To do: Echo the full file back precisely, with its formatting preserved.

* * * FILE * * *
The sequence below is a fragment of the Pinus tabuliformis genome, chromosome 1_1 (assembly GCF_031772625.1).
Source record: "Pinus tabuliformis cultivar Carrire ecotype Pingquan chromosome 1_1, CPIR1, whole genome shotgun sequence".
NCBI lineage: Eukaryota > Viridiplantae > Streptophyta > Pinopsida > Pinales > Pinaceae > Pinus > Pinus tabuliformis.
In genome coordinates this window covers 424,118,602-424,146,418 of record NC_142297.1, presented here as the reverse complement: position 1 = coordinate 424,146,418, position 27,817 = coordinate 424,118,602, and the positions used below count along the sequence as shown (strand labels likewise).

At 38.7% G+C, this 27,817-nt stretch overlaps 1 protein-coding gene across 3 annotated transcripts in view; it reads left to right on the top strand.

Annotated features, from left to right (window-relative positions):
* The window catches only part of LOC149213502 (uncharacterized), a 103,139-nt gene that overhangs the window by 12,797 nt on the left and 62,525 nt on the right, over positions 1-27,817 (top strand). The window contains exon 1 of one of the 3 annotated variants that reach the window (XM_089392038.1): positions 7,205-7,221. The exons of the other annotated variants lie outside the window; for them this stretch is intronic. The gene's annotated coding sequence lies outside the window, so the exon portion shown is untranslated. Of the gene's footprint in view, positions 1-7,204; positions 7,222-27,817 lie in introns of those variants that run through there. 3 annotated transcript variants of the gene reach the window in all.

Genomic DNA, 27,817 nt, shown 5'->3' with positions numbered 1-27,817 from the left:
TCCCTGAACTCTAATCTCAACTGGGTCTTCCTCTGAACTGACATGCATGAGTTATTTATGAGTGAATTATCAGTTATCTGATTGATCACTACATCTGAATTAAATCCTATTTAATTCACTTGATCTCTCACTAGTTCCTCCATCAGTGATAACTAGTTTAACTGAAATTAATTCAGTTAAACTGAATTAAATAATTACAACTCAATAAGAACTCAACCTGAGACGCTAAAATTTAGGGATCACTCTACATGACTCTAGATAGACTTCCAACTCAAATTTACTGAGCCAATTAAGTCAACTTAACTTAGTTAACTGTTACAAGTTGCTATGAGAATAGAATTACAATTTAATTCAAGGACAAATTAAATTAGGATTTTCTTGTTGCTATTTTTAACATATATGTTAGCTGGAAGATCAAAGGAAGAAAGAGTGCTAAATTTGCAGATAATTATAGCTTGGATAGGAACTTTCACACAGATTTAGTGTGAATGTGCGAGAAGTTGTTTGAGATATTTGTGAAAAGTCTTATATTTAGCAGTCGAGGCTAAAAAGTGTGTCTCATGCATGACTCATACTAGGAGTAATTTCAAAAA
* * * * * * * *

The sequence below is a fragment of the Pinus tabuliformis genome, chromosome 1_1 (assembly GCF_031772625.1).
Source record: "Pinus tabuliformis cultivar Carrire ecotype Pingquan chromosome 1_1, CPIR1, whole genome shotgun sequence".
NCBI lineage: Eukaryota > Viridiplantae > Streptophyta > Pinopsida > Pinales > Pinaceae > Pinus > Pinus tabuliformis.
In genome coordinates this window covers 424,118,602-424,146,418 of record NC_142297.1, presented here as the reverse complement: position 1 = coordinate 424,146,418, position 27,817 = coordinate 424,118,602, and the positions used below count along the sequence as shown (strand labels likewise).

At 38.7% G+C, this 27,817-nt stretch overlaps 1 protein-coding gene across 3 annotated transcripts in view; it reads left to right on the top strand.

Annotated features, from left to right (window-relative positions):
* The window catches only part of LOC149213502 (uncharacterized), a 103,139-nt gene that overhangs the window by 12,797 nt on the left and 62,525 nt on the right, over positions 1-27,817 (top strand). The window contains exon 1 of one of the 3 annotated variants that reach the window (XM_089392038.1): positions 7,205-7,221. The exons of the other annotated variants lie outside the window; for them this stretch is intronic. The gene's annotated coding sequence lies outside the window, so the exon portion shown is untranslated. Of the gene's footprint in view, positions 1-7,204; positions 7,222-27,817 lie in introns of those variants that run through there. 3 annotated transcript variants of the gene reach the window in all.

Genomic DNA, 27,817 nt, shown 5'->3' with positions numbered 1-27,817 from the left:
TCCCTGAACTCTAATCTCAACTGGGTCTTCCTCTGAACTGACATGCATGAGTTATTTATGAGTGAATTATCAGTTATCTGATTGATCACTACATCTGAATTAAATCCTATTTAATTCACTTGATCTCTCACTAGTTCCTCCATCAGTGATAACTAGTTTAACTGAAATTAATTCAGTTAAACTGAATTAAATAATTACAACTCAATAAGAACTCAACCTGAGACGCTAAAATTTAGGGATCACTCTACATGACTCTAGATAGACTTCCAACTCAAATTTACTGAGCCAATTAAGTCAACTTAACTTAGTTAACTGTTACAAGTTGCTATGAGAATAGAATTACAATTTAATTCAAGGACAAATTAAATTAGGATTTTCTTGTTGCTATTTTTAACATATATGTTAGCTGGAAGATCAAAGGAAGAAAGAGTGCTAAATTTGCAGATAATTATAGCTTGGATAGGAACTTTCACACAGATTTAGTGTGAATGTGCGAGAAGTTGTTTGAGATATTTGTGAAAAGTCTTATATTTAGCAGTCGAGGCTAAAAAGTGTGTCTCATGCATGACTCATACTAGGAGTAATTTCAAAAA